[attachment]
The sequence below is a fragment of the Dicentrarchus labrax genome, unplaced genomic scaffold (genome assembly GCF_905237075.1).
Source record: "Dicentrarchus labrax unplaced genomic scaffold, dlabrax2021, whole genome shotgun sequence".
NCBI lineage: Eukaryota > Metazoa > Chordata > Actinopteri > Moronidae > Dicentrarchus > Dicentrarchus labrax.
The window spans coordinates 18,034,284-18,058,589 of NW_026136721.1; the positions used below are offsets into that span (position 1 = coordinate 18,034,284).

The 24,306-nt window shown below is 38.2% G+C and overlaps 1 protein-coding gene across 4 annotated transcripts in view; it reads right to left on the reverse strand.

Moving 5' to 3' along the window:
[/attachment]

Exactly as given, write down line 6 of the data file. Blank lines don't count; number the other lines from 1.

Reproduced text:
Moving 5' to 3' along the window: